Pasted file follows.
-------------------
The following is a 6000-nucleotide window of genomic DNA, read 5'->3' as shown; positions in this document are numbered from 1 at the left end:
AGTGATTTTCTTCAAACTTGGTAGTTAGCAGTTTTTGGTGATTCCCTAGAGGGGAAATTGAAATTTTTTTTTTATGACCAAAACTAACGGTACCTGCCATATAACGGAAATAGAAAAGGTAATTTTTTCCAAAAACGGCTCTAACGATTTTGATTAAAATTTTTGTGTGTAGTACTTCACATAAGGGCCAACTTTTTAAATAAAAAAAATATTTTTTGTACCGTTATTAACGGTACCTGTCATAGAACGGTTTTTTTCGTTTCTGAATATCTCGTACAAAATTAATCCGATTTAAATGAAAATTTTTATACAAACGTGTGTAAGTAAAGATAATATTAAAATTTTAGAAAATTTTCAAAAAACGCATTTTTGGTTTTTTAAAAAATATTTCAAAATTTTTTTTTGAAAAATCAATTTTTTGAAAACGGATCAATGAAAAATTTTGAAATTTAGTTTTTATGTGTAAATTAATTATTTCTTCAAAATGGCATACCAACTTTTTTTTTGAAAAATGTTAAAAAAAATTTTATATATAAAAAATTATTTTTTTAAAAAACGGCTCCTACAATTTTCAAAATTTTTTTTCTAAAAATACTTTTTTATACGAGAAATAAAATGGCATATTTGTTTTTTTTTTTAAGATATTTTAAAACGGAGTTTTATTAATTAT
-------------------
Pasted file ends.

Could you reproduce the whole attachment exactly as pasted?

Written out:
The following is a 6000-nucleotide window of genomic DNA, read 5'->3' as shown; positions in this document are numbered from 1 at the left end:
AGTGATTTTCTTCAAACTTGGTAGTTAGCAGTTTTTGGTGATTCCCTAGAGGGGAAATTGAAATTTTTTTTTTATGACCAAAACTAACGGTACCTGCCATATAACGGAAATAGAAAAGGTAATTTTTTCCAAAAACGGCTCTAACGATTTTGATTAAAATTTTTGTGTGTAGTACTTCACATAAGGGCCAACTTTTTAAATAAAAAAAATATTTTTTGTACCGTTATTAACGGTACCTGTCATAGAACGGTTTTTTTCGTTTCTGAATATCTCGTACAAAATTAATCCGATTTAAATGAAAATTTTTATACAAACGTGTGTAAGTAAAGATAATATTAAAATTTTAGAAAATTTTCAAAAAACGCATTTTTGGTTTTTTAAAAAATATTTCAAAATTTTTTTTTGAAAAATCAATTTTTTGAAAACGGATCAATGAAAAATTTTGAAATTTAGTTTTTATGTGTAAATTAATTATTTCTTCAAAATGGCATACCAACTTTTTTTTTGAAAAATGTTAAAAAAAATTTTATATATAAAAAATTATTTTTTTAAAAAACGGCTCCTACAATTTTCAAAATTTTTTTTCTAAAAATACTTTTTTATACGAGAAATAAAATGGCATATTTGTTTTTTTTTTTAAGATATTTTAAAACGGAGTTTTATTAATTAT